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Share The Wealth: Take someone fishing

Posted: September 24th, 2014 by Bill Dance

It’s very difficult for me to specifically say or even measure what fishing has meant to me. But I’m sure I share this sentiment with many anglers. Our lives have really been changed, and perhaps, if you are lucky like me, even sustained by water and the finned creatures that live in it.

Sure, luck, hard work (and there’s been a lot more of that than you probably think), persistence, sacrifice and determination have all played a part in it. But fishing has definitely made my life more purposeful. So, I guess it’s only natural that I, like many other anglers, want to give back. I think woven in the very fabric of this wanting to give back are several like lines of thought. We anglers really want others to enjoy fishing, to get what we got out of it, and we want to know that its legacy will be in good hands.

Never mind that these good hands may be small, chocolate- and/or Kool-Aid-stained, and are perhaps too often attached to a video game controller. Regardless, a lot of fishing’s future really lies in the generations to come. With this realization, there is always a great push among anglers to get ensuing generations involved in the sport.

Now getting kids hooked on fishing is a famed hash-tag and slogan, of course. And it can be done on a grand scale, such as through youth fishing rodeos or other such special events with hundreds of youngsters taking part. Or it can simply be brought about via one rigged-up cane pole and a grandfather’s time spent with his grandchild at a farm pond.

Whatever the course, the result is what we want to be the same–we want future generations to understand angling’s appeal. We want them to know and appreciate its value, and we hope they will likewise pass this knowledge on.

And oh sure, some kids are going to eat it up, hook, line and famed sinker. And others won’t. But I think it’s important that all be given a chance and an education on enjoying our natural world. We humans are, after all, a part of it…despite sometimes making the mistake of thinking we’re above it all (we’re not). It is as a famous environmentalist once said, nature is not a place to visit; it is home. And we need to love and cherish home.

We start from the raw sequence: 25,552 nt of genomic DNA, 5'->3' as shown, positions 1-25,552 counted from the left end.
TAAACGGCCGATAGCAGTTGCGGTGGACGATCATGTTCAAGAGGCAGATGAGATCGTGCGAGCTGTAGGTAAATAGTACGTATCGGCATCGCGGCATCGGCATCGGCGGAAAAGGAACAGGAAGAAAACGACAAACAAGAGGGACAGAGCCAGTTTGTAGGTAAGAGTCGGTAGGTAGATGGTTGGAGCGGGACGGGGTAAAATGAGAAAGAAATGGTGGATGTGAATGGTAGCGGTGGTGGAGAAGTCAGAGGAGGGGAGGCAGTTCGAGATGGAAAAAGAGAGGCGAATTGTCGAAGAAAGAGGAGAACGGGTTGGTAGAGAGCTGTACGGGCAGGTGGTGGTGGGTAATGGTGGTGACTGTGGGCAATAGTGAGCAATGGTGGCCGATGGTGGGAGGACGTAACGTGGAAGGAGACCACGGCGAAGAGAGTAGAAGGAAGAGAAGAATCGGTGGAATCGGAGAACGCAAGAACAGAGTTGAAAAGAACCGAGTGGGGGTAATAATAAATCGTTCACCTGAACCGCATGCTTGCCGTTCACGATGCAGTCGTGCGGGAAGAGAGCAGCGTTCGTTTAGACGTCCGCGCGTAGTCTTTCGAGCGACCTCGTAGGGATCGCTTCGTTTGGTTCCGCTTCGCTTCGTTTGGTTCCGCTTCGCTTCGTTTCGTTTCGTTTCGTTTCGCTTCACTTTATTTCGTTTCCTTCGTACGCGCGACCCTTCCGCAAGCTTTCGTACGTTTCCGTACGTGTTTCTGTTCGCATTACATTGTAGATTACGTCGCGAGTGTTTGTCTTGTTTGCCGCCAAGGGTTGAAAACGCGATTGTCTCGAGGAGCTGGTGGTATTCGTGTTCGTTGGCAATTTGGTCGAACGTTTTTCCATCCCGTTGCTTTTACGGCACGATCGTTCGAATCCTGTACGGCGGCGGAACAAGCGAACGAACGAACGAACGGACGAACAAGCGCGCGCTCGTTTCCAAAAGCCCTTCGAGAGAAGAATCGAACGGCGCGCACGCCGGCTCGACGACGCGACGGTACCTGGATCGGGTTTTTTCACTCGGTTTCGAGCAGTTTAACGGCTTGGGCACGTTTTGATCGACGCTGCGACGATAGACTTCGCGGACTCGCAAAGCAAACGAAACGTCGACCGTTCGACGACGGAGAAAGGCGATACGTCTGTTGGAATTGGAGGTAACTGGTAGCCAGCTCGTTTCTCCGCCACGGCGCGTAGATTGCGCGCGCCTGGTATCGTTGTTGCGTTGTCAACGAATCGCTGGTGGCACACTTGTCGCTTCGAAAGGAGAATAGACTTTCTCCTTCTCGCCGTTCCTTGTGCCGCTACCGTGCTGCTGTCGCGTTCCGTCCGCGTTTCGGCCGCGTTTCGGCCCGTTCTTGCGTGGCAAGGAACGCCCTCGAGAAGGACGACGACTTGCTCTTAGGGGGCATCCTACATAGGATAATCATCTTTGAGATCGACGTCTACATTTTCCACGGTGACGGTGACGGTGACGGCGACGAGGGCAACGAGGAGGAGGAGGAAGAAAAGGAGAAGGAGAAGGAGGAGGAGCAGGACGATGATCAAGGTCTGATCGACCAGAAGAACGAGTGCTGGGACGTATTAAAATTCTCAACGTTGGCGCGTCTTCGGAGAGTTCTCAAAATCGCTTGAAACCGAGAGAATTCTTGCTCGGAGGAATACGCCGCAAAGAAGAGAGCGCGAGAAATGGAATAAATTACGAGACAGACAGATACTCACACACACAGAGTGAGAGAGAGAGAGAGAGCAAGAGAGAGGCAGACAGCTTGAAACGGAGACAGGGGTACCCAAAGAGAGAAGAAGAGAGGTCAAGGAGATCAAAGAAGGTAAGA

But a lot of people never get a chance to explore nature…they’ve never been fishing, as hard as that is for me to imagine. And I guess a big question is how can future generations care about our lakes, rivers and reservoirs, if they have never been exposed to them? It’s really hard to convince someone, of any age, to care about something–to accurately measure and weigh something’s importance–if they have never enjoyed it firsthand.

Oh we harp on taking youngsters fishing, and it’s well and VERY good to do that. But honestly, we probably ought to more accurately preach to take anyone fishing, no matter the age.

I believe the key long-term conservation goals for our sport is having people know of its value.

Will would-be recruits to the world of hooks and lines all be onboard for a fishing trip every weekend? Well, no, not everyone is as die-hard as you and I. But after going on a fishing trip or two, more will certainly recognize fishing’s importance. Who knows, perhaps they too will see the magic if not meaning in it?

So, for the future of fishing, consider introducing someone else to our sport. I think you will be surprised at some of the fun you’ll rediscover while helping someone else understand why fishing is so worthwhile to us.

As always, catch one for me!

Bill Dance

Tennessee

Emerald Coast

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